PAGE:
Complexity requirement for indexing

Discussion in 'C++' started by Alf P. Steinbach /Usenet, Aug 27, 2010.

  1. I started out searching for complexity requirements for std::deque::eek:perator[].

    But then I ended up doing the same for std::vector::eek:perator[].

    It seems to reduce to *(begin() + i), where begin() is guaranteed constant time,
    but regarding the '+ i', for random access iterators that's defined by a loop,
    with no complexity requirement that I can see.

    Loopety-loop-loop, loop loop.

    So, is there any complexity requirement at all (better than linear)?

    Perhaps I'm blind on both eyes again, it has happened before...


    Cheers,

    - Alf

    --
    blog at <url: http://alfps.wordpress.com>
    Alf P. Steinbach /Usenet, Aug 27, 2010
    #1
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  2. Alf P. Steinbach /Usenet wrote:

    > I started out searching for complexity requirements for
    > std::deque::eek:perator[].
    >
    > But then I ended up doing the same for std::vector::eek:perator[].
    >
    > It seems to reduce to *(begin() + i), where begin() is guaranteed constant
    > time, but regarding the '+ i', for random access iterators that's defined
    > by a loop, with no complexity requirement that I can see.
    >
    > Loopety-loop-loop, loop loop.
    >
    > So, is there any complexity requirement at all (better than linear)?
    >
    > Perhaps I'm blind on both eyes again, it has happened before...
    >
    >


    I'm going to enlight you with c++03 23.1.1/12:

    `Table 68 lists sequence operations that are provided for some types of
    sequential containers but not others. An implementation shall provide these
    operations for all container types shown in the "container" column, and
    shall implement them so as to take amortized constant time.`

    Cheers!
    Johannes Schaub (litb), Aug 27, 2010
    #2
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  3. Alf P. Steinbach /Usenet <> wrote:
    > It seems to reduce to *(begin() + i), where begin() is guaranteed constant time,
    > but regarding the '+ i', for random access iterators that's defined by a loop,
    > with no complexity requirement that I can see.


    "random access iterator + integral" is defined as a constant-time
    operation. It's different for non-random-access iterators.
    Juha Nieminen, Aug 27, 2010
    #3
  4. Juha Nieminen wrote:

    > Alf P. Steinbach /Usenet <> wrote:
    >> It seems to reduce to *(begin() + i), where begin() is guaranteed
    >> constant time, but regarding the '+ i', for random access iterators
    >> that's defined by a loop, with no complexity requirement that I can see.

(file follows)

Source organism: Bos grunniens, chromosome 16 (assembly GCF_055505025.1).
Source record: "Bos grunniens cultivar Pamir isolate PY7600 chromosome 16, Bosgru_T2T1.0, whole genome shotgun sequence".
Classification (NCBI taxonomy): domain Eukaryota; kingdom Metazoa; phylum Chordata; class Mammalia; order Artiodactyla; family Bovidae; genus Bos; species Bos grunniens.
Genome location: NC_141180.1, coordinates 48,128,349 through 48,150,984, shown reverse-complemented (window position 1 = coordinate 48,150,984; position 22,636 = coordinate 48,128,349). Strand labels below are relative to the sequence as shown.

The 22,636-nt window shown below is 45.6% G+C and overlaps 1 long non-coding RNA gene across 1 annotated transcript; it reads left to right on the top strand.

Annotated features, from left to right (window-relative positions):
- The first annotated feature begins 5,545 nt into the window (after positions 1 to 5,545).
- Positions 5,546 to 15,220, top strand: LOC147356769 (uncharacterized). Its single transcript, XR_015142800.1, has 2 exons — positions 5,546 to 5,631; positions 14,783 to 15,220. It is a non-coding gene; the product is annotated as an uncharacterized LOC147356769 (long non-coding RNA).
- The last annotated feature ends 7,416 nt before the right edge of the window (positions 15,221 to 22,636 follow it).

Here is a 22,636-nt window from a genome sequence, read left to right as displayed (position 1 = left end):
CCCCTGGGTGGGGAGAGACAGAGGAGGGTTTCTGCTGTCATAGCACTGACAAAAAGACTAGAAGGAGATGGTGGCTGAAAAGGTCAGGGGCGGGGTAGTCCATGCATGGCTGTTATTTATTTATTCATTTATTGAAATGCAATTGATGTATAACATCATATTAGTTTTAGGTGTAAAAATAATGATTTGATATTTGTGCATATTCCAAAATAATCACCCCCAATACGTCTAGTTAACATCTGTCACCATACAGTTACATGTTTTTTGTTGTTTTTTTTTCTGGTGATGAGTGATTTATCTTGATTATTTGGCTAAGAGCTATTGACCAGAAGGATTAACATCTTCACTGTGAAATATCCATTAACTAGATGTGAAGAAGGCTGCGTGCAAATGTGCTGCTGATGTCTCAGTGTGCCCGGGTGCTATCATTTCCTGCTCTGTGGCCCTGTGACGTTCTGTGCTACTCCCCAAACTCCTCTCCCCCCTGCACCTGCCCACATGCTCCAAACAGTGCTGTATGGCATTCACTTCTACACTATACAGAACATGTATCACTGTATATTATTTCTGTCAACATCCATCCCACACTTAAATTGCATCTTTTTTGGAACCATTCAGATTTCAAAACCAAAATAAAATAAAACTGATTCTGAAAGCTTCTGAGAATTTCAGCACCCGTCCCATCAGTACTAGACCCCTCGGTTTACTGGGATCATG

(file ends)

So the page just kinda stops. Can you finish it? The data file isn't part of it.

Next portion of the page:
>
    > "random access iterator + integral" is defined as a constant-time
    > operation. It's different for non-random-access iterators.



    The Standard says though

    "In some cases the semantic requirements are presented as C++ code. Such
    code is intended as a specification of equivalence of a construct to another
    construct, not necessarily as the way the construct must be implemented."

    Dunno, but it sounds to me as if such operational sematic descriptions don't
    intend to state complexity requirements.
    Johannes Schaub (litb), Aug 27, 2010
    #4
  5. * Johannes Schaub (litb), on 27.08.2010 13:13:
    > Alf P. Steinbach /Usenet wrote:
    >
    >> I started out searching for complexity requirements for
    >> std::deque::eek:perator[].
    >>
    >> But then I ended up doing the same for std::vector::eek:perator[].
    >>
    >> It seems to reduce to *(begin() + i), where begin() is guaranteed constant
    >> time, but regarding the '+ i', for random access iterators that's defined
    >> by a loop, with no complexity requirement that I can see.
    >>
    >> Loopety-loop-loop, loop loop.
    >>
    >> So, is there any complexity requirement at all (better than linear)?
    >>
    >> Perhaps I'm blind on both eyes again, it has happened before...
    >>
    >>

    >
    > I'm going to enlight you with c++03 23.1.1/12:
    >
    > `Table 68 lists sequence operations that are provided for some types of
    > sequential containers but not others. An implementation shall provide these
    > operations for all container types shown in the "container" column, and
    > shall implement them so as to take amortized constant time.`


    Thanks.

    I was going to reply sooner but I got new Thunderbird version and it's even
    worse than the previous one. It's up at 170 MiB memory usage and using 90% CPU
    half the time. I am CONTINUALLY CURSING, using words I can't post here, but